It's time to talk; Acas launches new guidance
Acas, the workplace relations experts, have launched new guidance to help managers have difficult conversations in the workplace.
As a manager or supervisor,being able to talk about sensitive and emotive issues is an important part of the job but it's also one of the toughest. If handled badly, these conversations - about performance, conduct or personal matters - can damage team dynamics, lower morale and badly effect levels of attendance and performance. In difficult economic circumstances, when your resources are already stretched, is this outcome really an option?
A survey by CEDR found that 63% of managers and employees questioned felt their organisation was not prepared to deal with challenging conversations. Acas' own experience tells us that no matter how big or small the problem it is often made a lot worse by the mishandling of these critical one-to-one interactions.
Adrian Wakeling, Acas Senior Guidance Editor said:
"Many line managers go into difficult conversations with very good intentions but often make the mistake of prolonging or intensifying the problem rather than restricting or resolving it.
Knowing when to expand a conversation - by seeking clarification and gaining understanding - and when to restrict it - in terms of deciding what happens next - can often only be learned through experience or the right training."
Acas top tips
Having one-to-one conversations about personal medical or emotional issues requires a great deal of sensitivity and empathy. It also involves trying to stay in control of your emotions as well as the situation. Follow this checklist:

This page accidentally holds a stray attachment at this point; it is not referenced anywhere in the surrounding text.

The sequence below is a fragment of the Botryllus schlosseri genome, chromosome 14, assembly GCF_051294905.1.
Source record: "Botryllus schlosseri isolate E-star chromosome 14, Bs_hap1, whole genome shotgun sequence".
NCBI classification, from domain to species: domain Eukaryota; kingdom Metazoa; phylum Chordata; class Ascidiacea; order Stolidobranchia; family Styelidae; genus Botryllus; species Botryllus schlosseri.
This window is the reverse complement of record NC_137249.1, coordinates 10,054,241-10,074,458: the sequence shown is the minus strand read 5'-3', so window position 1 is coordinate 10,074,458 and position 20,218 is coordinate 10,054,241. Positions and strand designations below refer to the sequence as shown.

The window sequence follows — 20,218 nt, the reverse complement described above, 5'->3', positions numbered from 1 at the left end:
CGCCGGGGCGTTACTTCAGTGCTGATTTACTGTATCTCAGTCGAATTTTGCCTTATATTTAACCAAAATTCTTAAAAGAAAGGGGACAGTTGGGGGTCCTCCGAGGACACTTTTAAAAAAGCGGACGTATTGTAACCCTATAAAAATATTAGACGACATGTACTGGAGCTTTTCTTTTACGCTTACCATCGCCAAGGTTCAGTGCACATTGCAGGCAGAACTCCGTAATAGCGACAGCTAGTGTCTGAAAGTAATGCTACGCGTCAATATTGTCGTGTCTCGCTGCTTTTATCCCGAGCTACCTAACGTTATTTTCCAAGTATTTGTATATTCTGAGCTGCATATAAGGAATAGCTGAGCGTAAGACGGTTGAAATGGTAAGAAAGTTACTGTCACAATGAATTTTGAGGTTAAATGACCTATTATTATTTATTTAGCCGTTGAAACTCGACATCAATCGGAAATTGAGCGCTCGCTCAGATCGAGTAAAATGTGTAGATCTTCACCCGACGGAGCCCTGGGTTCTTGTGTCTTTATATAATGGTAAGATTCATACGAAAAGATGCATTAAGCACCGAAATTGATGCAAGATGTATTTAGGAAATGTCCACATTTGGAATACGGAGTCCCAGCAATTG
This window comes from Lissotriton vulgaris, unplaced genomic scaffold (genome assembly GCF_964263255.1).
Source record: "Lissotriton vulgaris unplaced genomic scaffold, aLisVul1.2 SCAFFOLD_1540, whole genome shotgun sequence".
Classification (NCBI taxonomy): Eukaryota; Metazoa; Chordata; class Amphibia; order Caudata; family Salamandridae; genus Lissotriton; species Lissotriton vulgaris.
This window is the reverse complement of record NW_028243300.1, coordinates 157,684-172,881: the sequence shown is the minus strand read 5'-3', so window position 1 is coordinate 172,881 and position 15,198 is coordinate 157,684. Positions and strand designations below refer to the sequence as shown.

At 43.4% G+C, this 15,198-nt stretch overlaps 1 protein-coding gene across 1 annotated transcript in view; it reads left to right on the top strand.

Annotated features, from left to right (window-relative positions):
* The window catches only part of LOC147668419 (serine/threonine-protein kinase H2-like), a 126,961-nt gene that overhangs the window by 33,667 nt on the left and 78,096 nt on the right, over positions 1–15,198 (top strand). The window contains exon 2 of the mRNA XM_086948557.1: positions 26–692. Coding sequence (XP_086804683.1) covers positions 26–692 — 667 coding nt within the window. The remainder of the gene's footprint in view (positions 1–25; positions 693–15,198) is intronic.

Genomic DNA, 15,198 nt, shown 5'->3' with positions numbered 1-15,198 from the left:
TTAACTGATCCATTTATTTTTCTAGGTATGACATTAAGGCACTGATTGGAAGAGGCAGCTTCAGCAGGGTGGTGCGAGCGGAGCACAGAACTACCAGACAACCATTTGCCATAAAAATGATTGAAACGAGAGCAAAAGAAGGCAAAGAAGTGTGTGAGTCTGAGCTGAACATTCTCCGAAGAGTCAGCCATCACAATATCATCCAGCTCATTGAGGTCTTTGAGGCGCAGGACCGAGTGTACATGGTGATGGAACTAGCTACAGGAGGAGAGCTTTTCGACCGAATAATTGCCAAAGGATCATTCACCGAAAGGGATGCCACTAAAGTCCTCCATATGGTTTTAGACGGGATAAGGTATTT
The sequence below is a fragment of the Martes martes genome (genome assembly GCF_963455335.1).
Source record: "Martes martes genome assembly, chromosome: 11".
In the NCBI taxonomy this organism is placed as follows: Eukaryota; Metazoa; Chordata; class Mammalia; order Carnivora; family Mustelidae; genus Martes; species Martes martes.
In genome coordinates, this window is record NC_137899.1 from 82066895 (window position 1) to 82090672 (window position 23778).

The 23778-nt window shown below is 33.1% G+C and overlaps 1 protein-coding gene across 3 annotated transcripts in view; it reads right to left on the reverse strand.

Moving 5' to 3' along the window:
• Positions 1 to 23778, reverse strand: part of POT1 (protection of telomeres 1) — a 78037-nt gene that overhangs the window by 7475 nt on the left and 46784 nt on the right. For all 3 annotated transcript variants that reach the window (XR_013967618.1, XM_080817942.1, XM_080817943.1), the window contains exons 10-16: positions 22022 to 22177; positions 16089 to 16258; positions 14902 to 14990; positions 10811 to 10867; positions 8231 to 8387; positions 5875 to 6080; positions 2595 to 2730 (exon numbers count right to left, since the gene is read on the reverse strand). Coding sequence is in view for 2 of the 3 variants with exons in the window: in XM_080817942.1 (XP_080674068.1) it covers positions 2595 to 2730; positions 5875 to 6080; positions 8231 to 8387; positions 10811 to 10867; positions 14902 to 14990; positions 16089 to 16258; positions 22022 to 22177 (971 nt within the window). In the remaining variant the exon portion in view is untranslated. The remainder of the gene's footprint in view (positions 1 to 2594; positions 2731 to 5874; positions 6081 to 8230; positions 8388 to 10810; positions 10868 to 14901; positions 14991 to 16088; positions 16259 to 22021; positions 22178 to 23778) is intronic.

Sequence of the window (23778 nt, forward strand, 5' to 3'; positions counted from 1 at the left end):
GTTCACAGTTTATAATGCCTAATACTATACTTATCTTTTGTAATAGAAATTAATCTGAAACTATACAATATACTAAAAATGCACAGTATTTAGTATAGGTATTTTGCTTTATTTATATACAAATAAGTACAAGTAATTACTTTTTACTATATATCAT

- Set the right tone:
- Explain the purpose of the meeting
- Adopt a calm and professional manner
- Reassure the employee about confidentiality
- Focus on the issue not the person
- State the issues and give evidence:
- Tell them about the problem and give examples
- Explain how the problem is affecting the individual and the team
- Is the problem new or have you spoken about it before - surprises are harder to handle!
- Ask for an explanation:
- Listen to what the employee is saying and try to recognise any underlying causes of unhappiness or stress
- Keep an open mind and don't jump to conclusions
- Introduce your questions and explore the issues together
- Avoid emotive language or getting diverted from the issue
- Agree a way forward:
- Ask the employee for proposals to resolve the problem
- Discuss the options
- Make a decision - you are in charge!
- Arrange a follow-up meeting if necessary
- Monitor and feedback on progress and give support where needed
- Document any agreement and give a copy to the employee.
View the new advice booklet 'Challenging conversations and how to manage them' at www.acas.org.uk/conversations.
The Acas helpline is also a valuable resource for employers and managers who want advice on employment law and good practice - 08457 47 47 47.
Acas has training for managers wanting to develop their skills www.acas.org.uk/training.
Notes for editors
- Acas' aim is to improve organisations and working life through better employment relations. It provides information, advice, training and a range of services working with employers and employees to prevent or resolve problems and improve performance. Acas is an independent and impartial statutory body governed by a council made up of members from business, trade unions, academia and the law.
- Acas has also published guidance on managing mental health issues in the workplace. Mental health: we need to talk is available on the Acas website
- CEDR Survey November 2010
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